Tuesday, June 4, 2013

First Review of Cheating Lessons

Here it is, from Publisher's Weekly:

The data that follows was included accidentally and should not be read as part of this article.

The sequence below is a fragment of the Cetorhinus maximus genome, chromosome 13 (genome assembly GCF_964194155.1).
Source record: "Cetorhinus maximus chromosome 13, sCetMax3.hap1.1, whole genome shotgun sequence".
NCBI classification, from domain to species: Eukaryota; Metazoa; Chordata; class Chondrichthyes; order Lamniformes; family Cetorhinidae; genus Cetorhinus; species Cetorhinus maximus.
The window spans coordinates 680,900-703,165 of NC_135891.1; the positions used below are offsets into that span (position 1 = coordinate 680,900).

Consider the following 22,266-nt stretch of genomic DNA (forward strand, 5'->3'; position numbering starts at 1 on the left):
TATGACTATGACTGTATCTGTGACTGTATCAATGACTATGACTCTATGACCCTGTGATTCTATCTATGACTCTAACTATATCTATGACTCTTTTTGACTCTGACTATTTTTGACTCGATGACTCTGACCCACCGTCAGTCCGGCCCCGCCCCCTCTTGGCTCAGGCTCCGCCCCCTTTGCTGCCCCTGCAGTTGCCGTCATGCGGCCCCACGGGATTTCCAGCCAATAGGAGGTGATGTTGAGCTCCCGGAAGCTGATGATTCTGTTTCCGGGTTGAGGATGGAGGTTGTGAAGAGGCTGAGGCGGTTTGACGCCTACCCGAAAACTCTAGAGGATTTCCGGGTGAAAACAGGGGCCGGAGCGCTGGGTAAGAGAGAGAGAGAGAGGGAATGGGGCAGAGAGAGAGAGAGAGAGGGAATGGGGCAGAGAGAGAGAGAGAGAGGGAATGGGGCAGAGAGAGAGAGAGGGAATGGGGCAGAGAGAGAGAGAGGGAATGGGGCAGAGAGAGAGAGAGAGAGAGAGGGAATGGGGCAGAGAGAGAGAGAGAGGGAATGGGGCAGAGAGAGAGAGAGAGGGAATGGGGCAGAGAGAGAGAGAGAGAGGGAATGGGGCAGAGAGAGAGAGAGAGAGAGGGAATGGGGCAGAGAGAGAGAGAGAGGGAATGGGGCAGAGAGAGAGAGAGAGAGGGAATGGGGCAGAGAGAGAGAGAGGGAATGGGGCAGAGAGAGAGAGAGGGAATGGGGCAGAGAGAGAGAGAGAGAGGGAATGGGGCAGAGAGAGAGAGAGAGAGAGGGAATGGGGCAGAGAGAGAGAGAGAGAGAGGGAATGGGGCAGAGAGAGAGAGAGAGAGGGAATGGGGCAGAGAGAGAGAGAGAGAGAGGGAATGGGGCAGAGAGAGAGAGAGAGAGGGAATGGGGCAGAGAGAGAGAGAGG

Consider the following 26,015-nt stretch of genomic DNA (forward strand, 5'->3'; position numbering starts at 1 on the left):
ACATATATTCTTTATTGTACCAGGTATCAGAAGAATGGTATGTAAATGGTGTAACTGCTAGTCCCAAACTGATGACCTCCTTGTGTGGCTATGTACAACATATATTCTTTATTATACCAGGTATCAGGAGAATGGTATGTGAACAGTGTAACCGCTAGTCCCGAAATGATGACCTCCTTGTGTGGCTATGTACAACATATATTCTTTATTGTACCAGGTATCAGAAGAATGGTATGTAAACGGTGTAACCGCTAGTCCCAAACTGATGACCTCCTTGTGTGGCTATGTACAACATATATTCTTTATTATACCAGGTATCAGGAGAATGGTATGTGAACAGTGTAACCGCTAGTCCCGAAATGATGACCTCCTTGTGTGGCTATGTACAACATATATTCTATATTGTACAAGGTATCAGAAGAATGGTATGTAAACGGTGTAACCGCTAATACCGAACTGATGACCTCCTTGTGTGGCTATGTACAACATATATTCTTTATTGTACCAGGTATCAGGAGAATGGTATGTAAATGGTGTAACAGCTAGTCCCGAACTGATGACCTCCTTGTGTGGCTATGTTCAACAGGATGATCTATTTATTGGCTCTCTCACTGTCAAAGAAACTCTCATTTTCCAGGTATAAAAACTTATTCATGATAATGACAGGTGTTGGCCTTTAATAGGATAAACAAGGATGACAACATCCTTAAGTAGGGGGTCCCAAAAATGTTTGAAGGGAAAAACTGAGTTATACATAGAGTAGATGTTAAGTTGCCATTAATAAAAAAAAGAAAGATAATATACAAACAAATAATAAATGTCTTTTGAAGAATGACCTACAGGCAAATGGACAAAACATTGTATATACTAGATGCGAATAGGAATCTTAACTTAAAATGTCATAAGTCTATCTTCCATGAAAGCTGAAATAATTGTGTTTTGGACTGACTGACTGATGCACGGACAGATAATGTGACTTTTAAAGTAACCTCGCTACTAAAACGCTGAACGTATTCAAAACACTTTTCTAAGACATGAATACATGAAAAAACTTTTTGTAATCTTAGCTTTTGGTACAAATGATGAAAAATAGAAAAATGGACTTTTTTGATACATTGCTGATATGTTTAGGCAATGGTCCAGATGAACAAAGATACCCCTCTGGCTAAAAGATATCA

As Lang (Life on the Tenure Track), an associate professor of English at Assumption College, observes from the start of this practical and insightful volume, “Cheating and higher education in America have enjoyed a long and robust history together.” Lang argues that we cannot blame cheating epidemics on students or institutions alone. The key, he says, is to understand factors that increase the likelihood of cheating (such as an emphasis on “high stakes” exams or performance in one situation versus overall mastery of material), and modify the learning environment to eliminate those factors. Using findings from cognitive theory, Lang examines why students cheat and offers suggestions to stem the tide. The most useful section of the book focuses on how teachers, by modifying teaching techniques and objectives, can engage students in ways that make them less likely to cheat. He uses studies of specific professors and their classes to illustrate his thesis about the relation between cheating and the learning environment. Whether tracking historical incidents of cheating to illustrate different factors, or discussing how university communities can talk to their students about academic dishonesty, Lang is an upbeat guide, effectively arguing that even small steps can help reduce the potential for cheating. (Sept.)